In early days, liability in bailment was absolute. The bailee, having been given the position of owner with regard to third parties, was liable to the bailor, and liability in those days meant strict liability. It was no excuse for the bailee to say that the damage or the failure to return was due to no fault of his own; he was liable in any case. The bailee had to safeguard the goods under all circumstances except against Act of God and enemies of the King.
In Southcott v. Bennet , popularly referred to as The Southcote 's case and spoken of as 'the high water mark of the theory of absolute liability ' , where goods were delivered to a bailee for safe custody andt he was robbed of them, the court held him liable, saying "it is a delivery which chargeth him to keep at his peril" , thus showing absolute liability.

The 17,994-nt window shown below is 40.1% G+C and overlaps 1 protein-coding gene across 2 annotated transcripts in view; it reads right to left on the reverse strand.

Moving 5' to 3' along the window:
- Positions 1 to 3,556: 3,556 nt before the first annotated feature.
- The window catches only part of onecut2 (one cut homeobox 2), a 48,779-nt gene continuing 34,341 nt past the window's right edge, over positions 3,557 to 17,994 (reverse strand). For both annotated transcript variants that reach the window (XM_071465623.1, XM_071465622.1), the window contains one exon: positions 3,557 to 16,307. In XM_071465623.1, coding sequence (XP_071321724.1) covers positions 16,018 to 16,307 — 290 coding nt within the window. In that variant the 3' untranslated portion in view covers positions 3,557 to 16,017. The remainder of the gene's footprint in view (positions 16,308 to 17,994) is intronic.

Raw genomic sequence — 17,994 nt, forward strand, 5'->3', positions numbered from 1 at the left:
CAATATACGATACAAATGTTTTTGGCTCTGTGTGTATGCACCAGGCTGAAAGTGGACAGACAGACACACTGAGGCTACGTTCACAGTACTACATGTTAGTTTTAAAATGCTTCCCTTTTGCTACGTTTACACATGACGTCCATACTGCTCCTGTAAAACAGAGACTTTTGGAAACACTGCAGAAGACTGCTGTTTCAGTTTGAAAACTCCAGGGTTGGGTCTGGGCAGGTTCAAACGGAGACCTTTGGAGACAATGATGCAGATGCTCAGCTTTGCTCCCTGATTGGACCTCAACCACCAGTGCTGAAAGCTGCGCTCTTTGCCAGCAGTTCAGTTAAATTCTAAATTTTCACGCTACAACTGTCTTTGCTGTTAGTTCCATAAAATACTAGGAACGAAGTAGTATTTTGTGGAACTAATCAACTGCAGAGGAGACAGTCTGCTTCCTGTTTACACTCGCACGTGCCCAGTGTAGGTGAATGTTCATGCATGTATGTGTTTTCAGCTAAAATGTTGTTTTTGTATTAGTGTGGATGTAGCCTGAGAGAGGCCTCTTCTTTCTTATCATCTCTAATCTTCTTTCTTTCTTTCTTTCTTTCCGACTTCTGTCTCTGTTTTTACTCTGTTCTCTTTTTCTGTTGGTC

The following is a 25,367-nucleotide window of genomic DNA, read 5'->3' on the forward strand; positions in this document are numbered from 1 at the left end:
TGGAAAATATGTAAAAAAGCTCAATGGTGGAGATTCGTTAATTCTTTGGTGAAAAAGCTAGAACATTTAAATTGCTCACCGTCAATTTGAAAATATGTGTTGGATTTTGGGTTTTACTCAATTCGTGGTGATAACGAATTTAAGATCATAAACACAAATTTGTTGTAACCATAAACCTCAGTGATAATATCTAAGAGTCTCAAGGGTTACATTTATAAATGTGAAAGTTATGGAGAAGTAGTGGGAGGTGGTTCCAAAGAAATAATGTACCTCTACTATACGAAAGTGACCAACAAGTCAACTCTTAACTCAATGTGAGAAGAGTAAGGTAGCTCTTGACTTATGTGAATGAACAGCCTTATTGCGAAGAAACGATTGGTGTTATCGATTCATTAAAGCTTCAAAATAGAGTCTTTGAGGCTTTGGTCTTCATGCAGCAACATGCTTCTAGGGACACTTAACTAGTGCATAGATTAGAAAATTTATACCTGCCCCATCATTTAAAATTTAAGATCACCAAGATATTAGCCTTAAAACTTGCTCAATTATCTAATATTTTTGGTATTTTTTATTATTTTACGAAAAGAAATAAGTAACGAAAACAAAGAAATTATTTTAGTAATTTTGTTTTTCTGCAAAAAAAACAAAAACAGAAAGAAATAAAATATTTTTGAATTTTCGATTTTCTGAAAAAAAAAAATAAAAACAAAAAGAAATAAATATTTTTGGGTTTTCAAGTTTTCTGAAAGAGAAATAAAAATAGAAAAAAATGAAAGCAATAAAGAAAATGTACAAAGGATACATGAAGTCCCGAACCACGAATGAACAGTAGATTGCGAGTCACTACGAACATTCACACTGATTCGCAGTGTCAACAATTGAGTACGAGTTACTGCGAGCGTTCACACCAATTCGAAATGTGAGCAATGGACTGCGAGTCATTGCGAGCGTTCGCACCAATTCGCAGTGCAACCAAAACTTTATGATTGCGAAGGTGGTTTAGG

Around a hundred years later, in Rex v. Viscount Hertford, this stance(of imposing absolute liability on all bailees) was softened and Pemberton C.J. refused to apply the rule...
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